J. DESMOND O'DUFFY, M.B., B.Ch.; RAYMOND V. RANDALL, M.D.; COLLIN S. MacCARTY, M.D.
Of 100 acromegalic patients, 35 had carpal-tunnel syndrome. All but 1 of the 35 had active acromegaly, as judged by clinical and laboratory methods. Of the 100 patients, 63 had active acromegaly, 17 had inactive acromegaly, and 20 had acromegaly that was of indeterminate activity. Statistical analysis showed that carpal-tunnel syndrome in acromegaly denotes ongoing pituitary overactivity (P < 0.001). In every patient in whom pituitary treatment was successful, whether by irradiation (three of nine) or surgery (five of six), the syndrome was abolished completely. Although failure to correct hypersomatotropism usually led to continuation of this syndrome, the latter sometimes cleared despite residual pituitary overactivity. Therefore, whereas carpal-tunnel syndrome in acromegaly is a useful indicator of active disease, its disappearance does not necessarily indicate that growth hormone output has returned to normal.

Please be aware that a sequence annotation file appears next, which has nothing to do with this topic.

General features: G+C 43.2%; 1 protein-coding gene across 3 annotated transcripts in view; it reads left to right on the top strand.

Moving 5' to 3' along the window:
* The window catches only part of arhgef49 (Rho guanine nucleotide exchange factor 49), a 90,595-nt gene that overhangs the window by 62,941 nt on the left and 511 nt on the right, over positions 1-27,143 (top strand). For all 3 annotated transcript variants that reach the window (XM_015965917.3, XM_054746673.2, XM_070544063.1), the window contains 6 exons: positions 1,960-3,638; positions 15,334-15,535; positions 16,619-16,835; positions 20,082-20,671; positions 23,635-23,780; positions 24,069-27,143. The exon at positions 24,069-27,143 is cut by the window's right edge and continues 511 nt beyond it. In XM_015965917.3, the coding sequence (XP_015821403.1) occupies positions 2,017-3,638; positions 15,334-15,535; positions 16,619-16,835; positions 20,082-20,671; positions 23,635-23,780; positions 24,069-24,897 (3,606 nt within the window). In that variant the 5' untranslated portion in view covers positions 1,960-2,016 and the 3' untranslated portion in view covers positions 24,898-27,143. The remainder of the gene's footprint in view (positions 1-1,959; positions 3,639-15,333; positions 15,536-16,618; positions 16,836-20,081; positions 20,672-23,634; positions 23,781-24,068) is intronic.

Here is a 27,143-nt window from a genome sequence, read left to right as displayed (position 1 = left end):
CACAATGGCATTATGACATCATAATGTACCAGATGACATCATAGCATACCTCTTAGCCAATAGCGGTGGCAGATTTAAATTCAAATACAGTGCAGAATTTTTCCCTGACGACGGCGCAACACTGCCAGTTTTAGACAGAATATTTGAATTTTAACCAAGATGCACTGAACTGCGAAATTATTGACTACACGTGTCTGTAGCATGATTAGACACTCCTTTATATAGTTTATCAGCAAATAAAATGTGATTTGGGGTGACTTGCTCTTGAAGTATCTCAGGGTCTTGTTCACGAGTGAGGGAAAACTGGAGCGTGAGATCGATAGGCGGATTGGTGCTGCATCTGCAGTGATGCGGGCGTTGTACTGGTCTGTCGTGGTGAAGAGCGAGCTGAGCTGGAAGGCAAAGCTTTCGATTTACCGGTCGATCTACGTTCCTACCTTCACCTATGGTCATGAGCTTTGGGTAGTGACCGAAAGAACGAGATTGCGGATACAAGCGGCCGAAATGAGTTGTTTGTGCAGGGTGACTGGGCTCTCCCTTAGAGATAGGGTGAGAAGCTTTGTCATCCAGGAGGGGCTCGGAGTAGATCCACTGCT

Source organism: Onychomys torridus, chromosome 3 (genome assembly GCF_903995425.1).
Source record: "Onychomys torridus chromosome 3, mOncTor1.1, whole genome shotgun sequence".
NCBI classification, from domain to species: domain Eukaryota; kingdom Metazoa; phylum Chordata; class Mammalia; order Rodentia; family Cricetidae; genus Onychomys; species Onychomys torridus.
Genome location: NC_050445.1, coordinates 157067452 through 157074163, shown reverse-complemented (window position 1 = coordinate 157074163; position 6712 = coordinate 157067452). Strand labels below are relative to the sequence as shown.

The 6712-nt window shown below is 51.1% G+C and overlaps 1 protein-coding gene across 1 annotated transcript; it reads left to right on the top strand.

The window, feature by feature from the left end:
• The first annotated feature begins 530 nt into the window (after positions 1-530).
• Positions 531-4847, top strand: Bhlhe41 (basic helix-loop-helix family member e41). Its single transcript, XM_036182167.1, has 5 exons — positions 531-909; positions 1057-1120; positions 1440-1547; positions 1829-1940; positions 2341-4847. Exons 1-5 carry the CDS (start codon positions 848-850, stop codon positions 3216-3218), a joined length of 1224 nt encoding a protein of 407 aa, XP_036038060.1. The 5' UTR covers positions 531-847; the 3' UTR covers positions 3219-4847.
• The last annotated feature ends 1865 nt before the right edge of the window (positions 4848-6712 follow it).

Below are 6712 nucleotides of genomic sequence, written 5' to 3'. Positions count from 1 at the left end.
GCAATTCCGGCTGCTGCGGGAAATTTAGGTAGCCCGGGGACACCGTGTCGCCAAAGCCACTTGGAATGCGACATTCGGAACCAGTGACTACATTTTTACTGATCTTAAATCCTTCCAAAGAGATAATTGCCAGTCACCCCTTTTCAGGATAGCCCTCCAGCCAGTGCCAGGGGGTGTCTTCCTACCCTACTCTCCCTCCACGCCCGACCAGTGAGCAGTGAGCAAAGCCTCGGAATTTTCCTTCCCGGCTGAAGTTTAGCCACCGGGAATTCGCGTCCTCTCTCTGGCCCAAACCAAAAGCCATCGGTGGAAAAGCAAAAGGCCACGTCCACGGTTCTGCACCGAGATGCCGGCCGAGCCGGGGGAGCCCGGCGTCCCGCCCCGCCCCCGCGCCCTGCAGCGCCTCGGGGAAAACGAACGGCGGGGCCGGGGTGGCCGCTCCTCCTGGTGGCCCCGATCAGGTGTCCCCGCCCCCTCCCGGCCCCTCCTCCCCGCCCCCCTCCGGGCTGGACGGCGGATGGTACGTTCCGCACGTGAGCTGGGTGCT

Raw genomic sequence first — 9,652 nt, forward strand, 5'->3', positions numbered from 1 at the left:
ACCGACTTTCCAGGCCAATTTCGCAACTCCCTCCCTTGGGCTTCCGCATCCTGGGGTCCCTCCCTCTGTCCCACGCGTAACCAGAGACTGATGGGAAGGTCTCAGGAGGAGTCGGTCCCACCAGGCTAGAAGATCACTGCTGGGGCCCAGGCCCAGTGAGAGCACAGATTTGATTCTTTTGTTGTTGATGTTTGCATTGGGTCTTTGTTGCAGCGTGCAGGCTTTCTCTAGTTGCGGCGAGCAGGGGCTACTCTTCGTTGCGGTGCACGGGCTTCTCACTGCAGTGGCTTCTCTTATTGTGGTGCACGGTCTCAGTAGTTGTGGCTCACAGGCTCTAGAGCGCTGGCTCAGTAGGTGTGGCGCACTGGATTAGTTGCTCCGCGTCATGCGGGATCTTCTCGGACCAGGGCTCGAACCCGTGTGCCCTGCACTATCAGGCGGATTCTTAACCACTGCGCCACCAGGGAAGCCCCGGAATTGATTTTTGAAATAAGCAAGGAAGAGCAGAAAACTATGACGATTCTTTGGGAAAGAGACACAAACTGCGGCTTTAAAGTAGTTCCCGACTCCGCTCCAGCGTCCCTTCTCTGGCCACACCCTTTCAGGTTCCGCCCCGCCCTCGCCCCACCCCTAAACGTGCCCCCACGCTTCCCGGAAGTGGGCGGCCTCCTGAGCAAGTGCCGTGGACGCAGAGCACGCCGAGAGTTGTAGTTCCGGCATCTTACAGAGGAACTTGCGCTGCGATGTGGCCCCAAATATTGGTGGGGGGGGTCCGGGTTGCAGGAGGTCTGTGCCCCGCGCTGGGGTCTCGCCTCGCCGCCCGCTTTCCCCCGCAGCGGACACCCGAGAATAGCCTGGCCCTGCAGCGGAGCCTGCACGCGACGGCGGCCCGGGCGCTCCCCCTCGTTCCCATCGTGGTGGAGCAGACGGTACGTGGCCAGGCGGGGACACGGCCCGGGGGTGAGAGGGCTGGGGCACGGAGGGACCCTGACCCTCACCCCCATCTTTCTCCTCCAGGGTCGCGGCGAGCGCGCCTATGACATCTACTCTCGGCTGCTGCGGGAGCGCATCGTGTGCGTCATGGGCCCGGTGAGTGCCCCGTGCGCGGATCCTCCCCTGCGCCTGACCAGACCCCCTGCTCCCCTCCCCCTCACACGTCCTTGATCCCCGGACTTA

J. DESMOND O'DUFFY, RAYMOND V. RANDALL, COLLIN S. MacCARTY. Median Neuropathy (Carpal-Tunnel Syndrome) in Acromegaly: A Sign of Endocrine Overactivity. Ann Intern Med. 1973;78:379–383. doi: 10.7326/0003-4819-78-3-379
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Published: Ann Intern Med. 1973;78(3):379-383.
Endocrine and Metabolism, Neurology, Pituitary Disorders.
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